Globalisation, urbanisation, climate change and digitalisation – these represent the burning issues of our time. The key players from urban planning and architecture therefore need to declare their position as well. Consequently, a one-week, interdisciplinary university conference on the topic of “Future City 2050” took place in Detmold and Bielefeld in September.
Presenting prospects for »future city 2050«
Far removed from everyday business, it gave Master's students and experts the opportunity to talk about the future of the city and develop unconventional approaches to solutions through workshops, presentations and group discussions. The conference was hosted by the Detmold School of Architecture and Interior Architecture (Ostwestfalen-Lippe (OWL) University of Applied Sciences) together with Schüco International KG as partners of the “Science Year 2015 – City of the Future” initiated by the German Federal Ministry of Education and Research (BMBF). The conference was launched with a three-day workshop at the Ostwestfalen-Lippe University of Applied Sciences in Detmold. In ten international teams of six to eight participants, Master's students from International Façade Design and Construction, Architecture, Interior Architecture, Landscape Architecture and Sustainable Building courses examined the current status-quo in the four metropolitan regions of Mumbai, Lagos, Bogotá, Berlin and the regiopolis of East Westphalia-Lippe as examples. In a second step, they developed potential scenarios for “future cities and schools”. In their own words, the young participants found the topic very accessible, and the exchanges between the cultures and disciplines in particular were a source of inspiration for their work:
“The composition of the groups with members from different specialist areas led to constructive, complex results. Through the exchange and mixture of structural thinking and creative ideas, we were able to gain unique experiences,” commented Interior Architecture student Verena Solle on the Berlin 2 workshop, for example. Using virtual school construction projects, the students from Egypt, Syria and India among other countries, discussed socio-political topics and tackled issues relating to urban planning and mobility, energy provision and the requirements placed on façades. The results reflected a wide variety of design options: from the “floating” school through to a modular building system, from the concept of eating together as the key to education through to learning in “migratory” classes as an alternative approach to lecture-style teaching. The second part of the conference – a two-day symposium with talks given by experts and group discussions – took place at the Schüco International KG conference centre in Bielefeld. To begin with, the students presented the results of the workshop – an exhibit of their work provided the guests and speakers with wide-ranging sources of inspiration over the following days. Following this, Professor Eckhard Gerber (Gerber Architekten) and Professor Axel Häusler (OWL University of Applied Sciences) gave an insight into the relationship between town planning and architecture, as well as the increasing digitalisation of the world in which we live. An interdisciplinary panel discussion then dealt with the key topics of the day in more detail.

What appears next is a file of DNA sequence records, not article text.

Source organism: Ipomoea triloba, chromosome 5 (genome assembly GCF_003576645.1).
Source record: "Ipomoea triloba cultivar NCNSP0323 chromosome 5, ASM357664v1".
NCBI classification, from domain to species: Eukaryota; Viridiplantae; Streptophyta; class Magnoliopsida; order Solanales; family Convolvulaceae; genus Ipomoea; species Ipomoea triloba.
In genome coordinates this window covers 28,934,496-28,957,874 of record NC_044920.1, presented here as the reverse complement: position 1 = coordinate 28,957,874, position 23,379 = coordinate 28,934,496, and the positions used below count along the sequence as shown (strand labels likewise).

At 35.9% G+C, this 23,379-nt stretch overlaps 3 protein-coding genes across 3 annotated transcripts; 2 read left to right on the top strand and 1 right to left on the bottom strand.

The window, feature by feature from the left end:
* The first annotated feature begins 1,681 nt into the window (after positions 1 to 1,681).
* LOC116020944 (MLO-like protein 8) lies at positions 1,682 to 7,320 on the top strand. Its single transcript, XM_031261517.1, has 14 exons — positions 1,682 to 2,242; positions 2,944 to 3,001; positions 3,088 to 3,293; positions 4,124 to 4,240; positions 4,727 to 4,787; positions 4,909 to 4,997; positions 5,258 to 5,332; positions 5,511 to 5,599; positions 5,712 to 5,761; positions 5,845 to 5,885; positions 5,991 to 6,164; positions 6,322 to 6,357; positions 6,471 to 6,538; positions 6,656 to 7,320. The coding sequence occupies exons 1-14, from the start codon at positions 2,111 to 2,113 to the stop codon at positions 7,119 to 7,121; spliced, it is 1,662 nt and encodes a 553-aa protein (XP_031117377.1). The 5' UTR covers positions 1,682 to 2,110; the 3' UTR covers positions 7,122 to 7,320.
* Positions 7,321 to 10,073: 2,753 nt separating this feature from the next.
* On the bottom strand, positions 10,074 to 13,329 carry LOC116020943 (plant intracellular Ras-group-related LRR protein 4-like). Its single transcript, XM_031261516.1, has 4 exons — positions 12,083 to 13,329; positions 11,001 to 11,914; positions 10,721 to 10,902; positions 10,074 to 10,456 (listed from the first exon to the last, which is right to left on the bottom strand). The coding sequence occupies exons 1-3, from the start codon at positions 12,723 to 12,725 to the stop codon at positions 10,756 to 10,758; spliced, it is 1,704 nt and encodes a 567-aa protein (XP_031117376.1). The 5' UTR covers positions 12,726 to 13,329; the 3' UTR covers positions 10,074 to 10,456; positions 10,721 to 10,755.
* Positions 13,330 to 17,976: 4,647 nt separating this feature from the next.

On the second day of the symposium, speakers from universities and economics, including Professor Thomas Auer (TU München, Transsolar), Dr Alexander Rieck (Fraunhofer IAO, L-A-V-A) and Professor Winfried Heusler (OWL University of Applied Sciences, Schüco International KG) shifted the focus onto the topics of “people, space and technology”, “construction products and processes” and “façades in the urban environment of the future” in their presentations and panel discussions. Despite how varied and, in some instances, controversial the topics and arguments discussed were, there was a general consensus with regard to the aim of this event: designing a “future city” means taking responsibility together and presenting prospects for people from all walks of life – beyond national borders.